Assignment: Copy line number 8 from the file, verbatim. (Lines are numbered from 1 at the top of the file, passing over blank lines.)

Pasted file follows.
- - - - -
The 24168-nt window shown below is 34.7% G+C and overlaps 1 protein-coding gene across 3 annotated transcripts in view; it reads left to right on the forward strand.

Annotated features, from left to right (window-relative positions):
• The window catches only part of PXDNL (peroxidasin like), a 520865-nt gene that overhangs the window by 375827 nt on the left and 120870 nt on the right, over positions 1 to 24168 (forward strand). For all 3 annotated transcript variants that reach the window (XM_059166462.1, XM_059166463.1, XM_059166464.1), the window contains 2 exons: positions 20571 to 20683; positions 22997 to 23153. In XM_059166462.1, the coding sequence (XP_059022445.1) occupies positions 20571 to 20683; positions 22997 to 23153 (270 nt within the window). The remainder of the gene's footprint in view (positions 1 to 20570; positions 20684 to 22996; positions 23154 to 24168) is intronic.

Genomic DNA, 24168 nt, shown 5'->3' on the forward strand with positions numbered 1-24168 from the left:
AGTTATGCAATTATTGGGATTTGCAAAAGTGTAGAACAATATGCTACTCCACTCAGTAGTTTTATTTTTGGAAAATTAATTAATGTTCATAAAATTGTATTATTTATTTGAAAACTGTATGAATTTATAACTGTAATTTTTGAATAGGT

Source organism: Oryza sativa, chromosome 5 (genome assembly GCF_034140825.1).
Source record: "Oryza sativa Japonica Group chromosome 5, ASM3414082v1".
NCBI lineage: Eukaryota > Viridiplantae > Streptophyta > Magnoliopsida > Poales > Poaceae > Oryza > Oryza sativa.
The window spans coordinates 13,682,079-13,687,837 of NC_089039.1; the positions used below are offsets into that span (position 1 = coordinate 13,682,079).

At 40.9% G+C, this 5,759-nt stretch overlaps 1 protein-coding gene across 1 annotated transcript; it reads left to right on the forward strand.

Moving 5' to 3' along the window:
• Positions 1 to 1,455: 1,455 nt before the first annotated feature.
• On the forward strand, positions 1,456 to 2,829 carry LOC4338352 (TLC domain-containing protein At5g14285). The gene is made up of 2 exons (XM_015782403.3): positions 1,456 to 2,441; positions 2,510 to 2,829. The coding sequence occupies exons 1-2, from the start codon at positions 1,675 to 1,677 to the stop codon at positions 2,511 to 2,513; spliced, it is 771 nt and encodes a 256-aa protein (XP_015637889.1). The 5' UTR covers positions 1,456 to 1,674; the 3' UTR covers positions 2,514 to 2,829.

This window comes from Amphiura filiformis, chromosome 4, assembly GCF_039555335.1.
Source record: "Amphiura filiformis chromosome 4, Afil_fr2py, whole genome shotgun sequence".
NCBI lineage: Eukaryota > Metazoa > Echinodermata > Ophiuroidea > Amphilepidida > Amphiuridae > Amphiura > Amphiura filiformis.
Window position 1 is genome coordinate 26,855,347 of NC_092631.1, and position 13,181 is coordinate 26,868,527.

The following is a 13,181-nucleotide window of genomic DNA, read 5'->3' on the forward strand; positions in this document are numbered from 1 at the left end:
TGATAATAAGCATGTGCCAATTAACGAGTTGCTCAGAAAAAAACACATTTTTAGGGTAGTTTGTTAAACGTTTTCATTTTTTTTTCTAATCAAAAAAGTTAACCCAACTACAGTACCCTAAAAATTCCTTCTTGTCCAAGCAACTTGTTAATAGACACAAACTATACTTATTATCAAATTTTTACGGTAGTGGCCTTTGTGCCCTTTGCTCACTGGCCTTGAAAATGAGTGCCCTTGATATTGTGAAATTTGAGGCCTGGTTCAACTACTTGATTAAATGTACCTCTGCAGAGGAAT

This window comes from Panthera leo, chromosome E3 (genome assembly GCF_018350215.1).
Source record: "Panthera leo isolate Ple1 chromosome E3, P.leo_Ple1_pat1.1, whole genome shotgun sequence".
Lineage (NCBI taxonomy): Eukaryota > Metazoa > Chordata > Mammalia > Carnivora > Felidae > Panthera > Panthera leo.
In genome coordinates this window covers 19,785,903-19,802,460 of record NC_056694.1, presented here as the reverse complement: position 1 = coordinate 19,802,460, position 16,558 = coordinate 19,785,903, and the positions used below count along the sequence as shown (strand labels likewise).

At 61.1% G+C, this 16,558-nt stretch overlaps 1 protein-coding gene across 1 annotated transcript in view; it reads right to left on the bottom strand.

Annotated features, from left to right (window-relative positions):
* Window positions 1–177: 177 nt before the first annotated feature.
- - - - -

NCBI lineage: Eukaryota > Viridiplantae > Streptophyta > Magnoliopsida > Poales > Poaceae > Oryza > Oryza sativa.